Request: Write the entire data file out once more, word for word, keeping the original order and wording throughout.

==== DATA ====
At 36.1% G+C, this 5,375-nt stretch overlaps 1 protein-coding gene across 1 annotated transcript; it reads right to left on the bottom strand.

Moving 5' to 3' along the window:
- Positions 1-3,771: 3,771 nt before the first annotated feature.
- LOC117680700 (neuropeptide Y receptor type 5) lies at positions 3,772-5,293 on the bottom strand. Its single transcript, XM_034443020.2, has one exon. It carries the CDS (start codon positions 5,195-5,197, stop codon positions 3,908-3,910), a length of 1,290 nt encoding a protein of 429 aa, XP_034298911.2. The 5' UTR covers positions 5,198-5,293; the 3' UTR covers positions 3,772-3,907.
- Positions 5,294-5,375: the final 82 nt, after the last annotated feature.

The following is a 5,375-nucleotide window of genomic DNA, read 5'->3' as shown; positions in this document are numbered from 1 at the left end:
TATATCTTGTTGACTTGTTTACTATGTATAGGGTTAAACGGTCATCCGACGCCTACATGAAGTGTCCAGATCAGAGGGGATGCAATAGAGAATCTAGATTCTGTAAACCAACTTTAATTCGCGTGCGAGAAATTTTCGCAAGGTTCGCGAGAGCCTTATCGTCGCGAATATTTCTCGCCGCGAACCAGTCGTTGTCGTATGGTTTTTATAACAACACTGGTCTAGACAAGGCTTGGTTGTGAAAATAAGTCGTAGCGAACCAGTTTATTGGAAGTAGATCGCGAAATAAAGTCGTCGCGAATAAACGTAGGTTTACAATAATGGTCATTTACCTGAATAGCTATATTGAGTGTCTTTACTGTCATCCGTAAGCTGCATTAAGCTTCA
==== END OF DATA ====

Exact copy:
At 36.1% G+C, this 5,375-nt stretch overlaps 1 protein-coding gene across 1 annotated transcript; it reads right to left on the bottom strand.

Moving 5' to 3' along the window:
- Positions 1-3,771: 3,771 nt before the first annotated feature.
- LOC117680700 (neuropeptide Y receptor type 5) lies at positions 3,772-5,293 on the bottom strand. Its single transcript, XM_034443020.2, has one exon. It carries the CDS (start codon positions 5,195-5,197, stop codon positions 3,908-3,910), a length of 1,290 nt encoding a protein of 429 aa, XP_034298911.2. The 5' UTR covers positions 5,198-5,293; the 3' UTR covers positions 3,772-3,907.
- Positions 5,294-5,375: the final 82 nt, after the last annotated feature.

The following is a 5,375-nucleotide window of genomic DNA, read 5'->3' as shown; positions in this document are numbered from 1 at the left end:
TATATCTTGTTGACTTGTTTACTATGTATAGGGTTAAACGGTCATCCGACGCCTACATGAAGTGTCCAGATCAGAGGGGATGCAATAGAGAATCTAGATTCTGTAAACCAACTTTAATTCGCGTGCGAGAAATTTTCGCAAGGTTCGCGAGAGCCTTATCGTCGCGAATATTTCTCGCCGCGAACCAGTCGTTGTCGTATGGTTTTTATAACAACACTGGTCTAGACAAGGCTTGGTTGTGAAAATAAGTCGTAGCGAACCAGTTTATTGGAAGTAGATCGCGAAATAAAGTCGTCGCGAATAAACGTAGGTTTACAATAATGGTCATTTACCTGAATAGCTATATTGAGTGTCTTTACTGTCATCCGTAAGCTGCATTAAGCTTCA